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The most important - and underreported - part of Idaho legislature's special session

Updated: Jul 21

Depending on the results of Thursday's special legislative session, Idaho could be joining the “Flat Tax Revolution.” As we noted in our research on the Idaho Quality Education Act, many states are moving in the direction of lower, flat income taxes. Those include Arizona and Iowa, which just lowered their income taxes rates to 2.5% and 3.9% respectively - and made them flat.

Even at the 5.8%, Idaho's rate will remain relatively high. Still, moving in the direction of lowering - and flattening - the tax is a win for Idaho's working families.

According to the Tax Foundation:

“Flat taxes are meaningfully simple, however, in several ways. It is easier to forecast revenue under a flat tax, and to project the revenue effects of potential tax changes. It is easier for taxpayers to estimate their tax liability and how it would change under different income scenarios, which enhances tax transparency and potentially improves some economic decision-making. It accords better with impressions that taxpayers form of tax burdens based on headline rates, such that individuals and small businesses may be more attracted to a state with a relatively lower flat rate than one with a graduated-rate system that would yield similar liability. And it simplifies the function by which taxpayers decide whether to work or invest more on the margin, since all marginal returns to labor and investment are exposed to the same rate.
Of greater significance for taxpayers, however, is that flat-rate income taxes tend to function as a bulwark against unnecessary tax increases, and to provide greater certainty for individual and business taxpayers. Economic decisions are made on the margin; choices about investments, labor, or relocation will be made on the basis of the effect on the next dollar of income, not the prior ones. A competitive top marginal rate matters most for economic growth, and flat income taxes—given their ‘all-in’ nature—not only mean a lower rate on that all-important margin, but tend to be harder to raise in the future, whereas highly graduated taxes are more susceptible to targeted, but often economically inefficient, tax hikes.”

Moving away from graduated income taxes will help improve Idaho’s competitiveness and reduce revenue volatility. As noted by the state’s recent credit rating from Fitch (emphasis added):

“Idaho's revenues, largely individual income and sales taxes, are economically sensitive, particularly income taxes…Idaho's revenues are derived primarily from individual income tax, accounting for nearly half of general fund receipts, and sales taxes, making up about 40%.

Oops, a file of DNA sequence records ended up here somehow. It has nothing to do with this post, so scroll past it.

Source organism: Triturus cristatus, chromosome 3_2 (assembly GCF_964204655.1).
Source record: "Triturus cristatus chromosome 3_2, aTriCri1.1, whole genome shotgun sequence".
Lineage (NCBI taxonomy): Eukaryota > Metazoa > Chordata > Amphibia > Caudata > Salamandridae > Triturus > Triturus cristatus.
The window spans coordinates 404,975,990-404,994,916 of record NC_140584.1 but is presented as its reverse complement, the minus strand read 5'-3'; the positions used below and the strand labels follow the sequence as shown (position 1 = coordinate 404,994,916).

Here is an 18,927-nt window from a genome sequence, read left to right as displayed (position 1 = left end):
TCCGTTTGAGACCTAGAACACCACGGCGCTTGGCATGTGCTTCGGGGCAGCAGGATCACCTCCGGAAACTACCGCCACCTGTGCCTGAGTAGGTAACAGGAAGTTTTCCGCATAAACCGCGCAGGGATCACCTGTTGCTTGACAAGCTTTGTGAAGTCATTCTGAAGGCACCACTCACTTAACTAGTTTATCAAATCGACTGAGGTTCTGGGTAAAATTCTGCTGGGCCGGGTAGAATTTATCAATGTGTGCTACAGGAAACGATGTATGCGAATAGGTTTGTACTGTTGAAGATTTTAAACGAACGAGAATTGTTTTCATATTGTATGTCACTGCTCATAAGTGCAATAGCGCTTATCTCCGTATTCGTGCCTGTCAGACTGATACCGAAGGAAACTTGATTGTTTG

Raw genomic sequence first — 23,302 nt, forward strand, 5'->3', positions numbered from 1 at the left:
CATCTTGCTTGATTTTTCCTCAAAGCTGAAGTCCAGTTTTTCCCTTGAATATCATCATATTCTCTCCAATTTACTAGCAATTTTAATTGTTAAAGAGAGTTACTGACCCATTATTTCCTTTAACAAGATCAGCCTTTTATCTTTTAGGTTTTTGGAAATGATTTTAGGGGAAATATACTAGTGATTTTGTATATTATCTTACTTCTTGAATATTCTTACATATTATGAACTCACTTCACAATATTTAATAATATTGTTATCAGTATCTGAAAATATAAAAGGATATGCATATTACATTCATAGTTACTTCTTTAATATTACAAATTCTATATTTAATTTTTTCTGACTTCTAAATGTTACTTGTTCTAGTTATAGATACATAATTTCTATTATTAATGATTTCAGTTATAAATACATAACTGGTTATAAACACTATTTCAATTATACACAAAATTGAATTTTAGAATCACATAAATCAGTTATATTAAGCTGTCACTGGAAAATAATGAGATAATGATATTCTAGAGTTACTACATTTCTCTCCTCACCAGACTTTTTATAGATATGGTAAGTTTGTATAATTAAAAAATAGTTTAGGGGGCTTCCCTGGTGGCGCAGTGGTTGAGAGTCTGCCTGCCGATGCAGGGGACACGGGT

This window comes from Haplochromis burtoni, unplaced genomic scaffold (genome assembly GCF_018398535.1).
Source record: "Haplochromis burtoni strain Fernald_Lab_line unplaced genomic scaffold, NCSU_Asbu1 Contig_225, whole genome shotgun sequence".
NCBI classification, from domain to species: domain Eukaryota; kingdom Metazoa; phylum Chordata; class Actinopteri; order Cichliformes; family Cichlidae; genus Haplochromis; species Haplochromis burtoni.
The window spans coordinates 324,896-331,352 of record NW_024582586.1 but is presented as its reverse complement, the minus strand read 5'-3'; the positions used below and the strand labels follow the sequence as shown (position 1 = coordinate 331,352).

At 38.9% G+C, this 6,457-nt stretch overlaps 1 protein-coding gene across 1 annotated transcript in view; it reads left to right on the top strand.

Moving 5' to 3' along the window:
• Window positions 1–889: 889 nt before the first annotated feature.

Tax revenue performance is sensitive to changes in the economy, particularly the component of individual income tax derived from non-withholding.”

The volatility of income taxes is something that has been noted in Washington’s credit rating. Per Standard and Poor’s(emphasis added):

Washington's revenues have historically exhibited less cyclicality than others (due in part to the lack of a personal income tax) . . . we have observed that capital gains-related tax revenues are among the most cyclical and difficult to forecast revenues in numerous other states."

The Washington Policy Center has also done terrific work on this subject. They noted this about the impact of that state’s tax structures on revenue volatility:

“Though there is no recession-proof tax structure, Washington has consistently ranked as having relatively stable tax collections compared to other states. The reason for this is Washington’s three major tax sources (sales, gross receipts, and property) are among the least volatile taxes. Graduated income taxes, however, are the most volatile taxes.

California’s Legislative Analyst’s Office echoes these concerns about the volatility of graduated income taxes:

“The PIT (Personal Income Tax) is also a highly volatile revenue stream. Its unpredictable revenue swings complicate budgetary planning and contributed to the state’s boom‑and‑bust budgeting of the 2000s. In a February 2017 report, we reviewed the volatility of the PIT base. In this report, we analyze how the PIT structure—its graduated rate structure and various deductions and credits—contributes to volatility. The state has made various choices about the design of the PIT. We find that about 40 percent of PIT volatility is due to choices about which types of income to tax. About another 40 percent of PIT volatility is due to the rate structure, which taxes higher incomes at higher rates. This amplifies the volatility of taxes paid by high‑income taxpayers.”

The Tax Foundation also recently conducted a review of academic economic studies and found:

The likelihood of an employed head of household obtaining a better job within a year is higher when a tax system’s progressivity is reduced. A decrease in a tax system’s progressivity is associated with an increase in the real growth rate of wages.”

By moving to a flat income tax, Idaho is taking ongoing steps to improve its competitiveness and revenue reliability. Moving to a flat rate could also eventually put Idaho on the path to adopting a revenue-trigger phase-out of its income tax based on future growth.

This proposal, as part of the Thursday special session, is the most important - and underreported - part of the session.

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